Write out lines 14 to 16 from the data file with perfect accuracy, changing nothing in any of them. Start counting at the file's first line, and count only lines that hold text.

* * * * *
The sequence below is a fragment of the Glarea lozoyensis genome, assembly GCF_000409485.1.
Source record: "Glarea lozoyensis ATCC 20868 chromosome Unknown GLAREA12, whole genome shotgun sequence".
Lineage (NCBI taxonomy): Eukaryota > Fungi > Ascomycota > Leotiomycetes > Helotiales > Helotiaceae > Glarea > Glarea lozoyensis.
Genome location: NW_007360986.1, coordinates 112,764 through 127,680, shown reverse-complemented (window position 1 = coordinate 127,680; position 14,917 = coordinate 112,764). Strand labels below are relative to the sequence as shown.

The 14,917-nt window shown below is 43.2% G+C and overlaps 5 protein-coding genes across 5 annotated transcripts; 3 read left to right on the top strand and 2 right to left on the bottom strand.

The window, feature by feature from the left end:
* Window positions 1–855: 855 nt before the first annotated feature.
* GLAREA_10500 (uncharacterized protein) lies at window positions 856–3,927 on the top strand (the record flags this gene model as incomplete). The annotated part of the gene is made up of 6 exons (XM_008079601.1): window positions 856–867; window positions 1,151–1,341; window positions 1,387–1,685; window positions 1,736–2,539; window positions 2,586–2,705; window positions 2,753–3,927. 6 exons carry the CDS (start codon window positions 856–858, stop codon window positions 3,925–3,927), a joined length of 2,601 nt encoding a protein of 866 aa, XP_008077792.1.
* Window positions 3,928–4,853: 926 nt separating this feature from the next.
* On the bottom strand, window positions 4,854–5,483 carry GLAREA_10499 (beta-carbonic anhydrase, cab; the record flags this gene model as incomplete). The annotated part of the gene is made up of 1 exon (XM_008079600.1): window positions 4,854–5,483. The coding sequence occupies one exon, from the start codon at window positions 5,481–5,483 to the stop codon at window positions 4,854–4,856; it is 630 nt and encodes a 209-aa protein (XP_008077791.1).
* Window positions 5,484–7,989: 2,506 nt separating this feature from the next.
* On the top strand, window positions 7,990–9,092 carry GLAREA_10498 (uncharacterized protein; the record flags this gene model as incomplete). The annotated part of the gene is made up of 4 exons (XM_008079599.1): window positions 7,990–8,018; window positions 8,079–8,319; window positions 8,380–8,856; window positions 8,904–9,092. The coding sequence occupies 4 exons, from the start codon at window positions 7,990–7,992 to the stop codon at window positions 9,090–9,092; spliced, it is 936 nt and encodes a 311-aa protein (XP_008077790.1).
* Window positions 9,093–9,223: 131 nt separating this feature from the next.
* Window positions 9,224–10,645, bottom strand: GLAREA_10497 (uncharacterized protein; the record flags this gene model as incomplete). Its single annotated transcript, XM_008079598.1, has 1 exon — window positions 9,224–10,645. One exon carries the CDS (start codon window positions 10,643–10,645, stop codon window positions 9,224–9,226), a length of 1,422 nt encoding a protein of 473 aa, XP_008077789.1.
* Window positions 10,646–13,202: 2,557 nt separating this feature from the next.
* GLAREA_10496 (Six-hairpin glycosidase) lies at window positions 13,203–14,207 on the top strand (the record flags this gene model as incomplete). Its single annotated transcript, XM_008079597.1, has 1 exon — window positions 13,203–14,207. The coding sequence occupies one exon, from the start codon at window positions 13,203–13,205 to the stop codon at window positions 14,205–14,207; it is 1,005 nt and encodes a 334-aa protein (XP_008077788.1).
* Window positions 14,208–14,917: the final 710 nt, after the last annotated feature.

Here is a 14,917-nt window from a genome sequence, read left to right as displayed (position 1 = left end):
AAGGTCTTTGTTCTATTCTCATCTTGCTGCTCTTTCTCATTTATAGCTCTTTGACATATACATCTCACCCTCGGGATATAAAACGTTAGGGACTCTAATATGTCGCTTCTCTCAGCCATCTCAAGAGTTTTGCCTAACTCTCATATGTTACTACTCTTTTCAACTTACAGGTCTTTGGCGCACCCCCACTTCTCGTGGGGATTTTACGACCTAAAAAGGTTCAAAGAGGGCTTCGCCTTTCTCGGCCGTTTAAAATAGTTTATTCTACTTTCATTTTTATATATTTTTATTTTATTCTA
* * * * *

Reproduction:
* Window positions 9,224–10,645, bottom strand: GLAREA_10497 (uncharacterized protein; the record flags this gene model as incomplete). Its single annotated transcript, XM_008079598.1, has 1 exon — window positions 9,224–10,645. One exon carries the CDS (start codon window positions 10,643–10,645, stop codon window positions 9,224–9,226), a length of 1,422 nt encoding a protein of 473 aa, XP_008077789.1.
* Window positions 10,646–13,202: 2,557 nt separating this feature from the next.
* GLAREA_10496 (Six-hairpin glycosidase) lies at window positions 13,203–14,207 on the top strand (the record flags this gene model as incomplete). Its single annotated transcript, XM_008079597.1, has 1 exon — window positions 13,203–14,207. The coding sequence occupies one exon, from the start codon at window positions 13,203–13,205 to the stop codon at window positions 14,205–14,207; it is 1,005 nt and encodes a 334-aa protein (XP_008077788.1).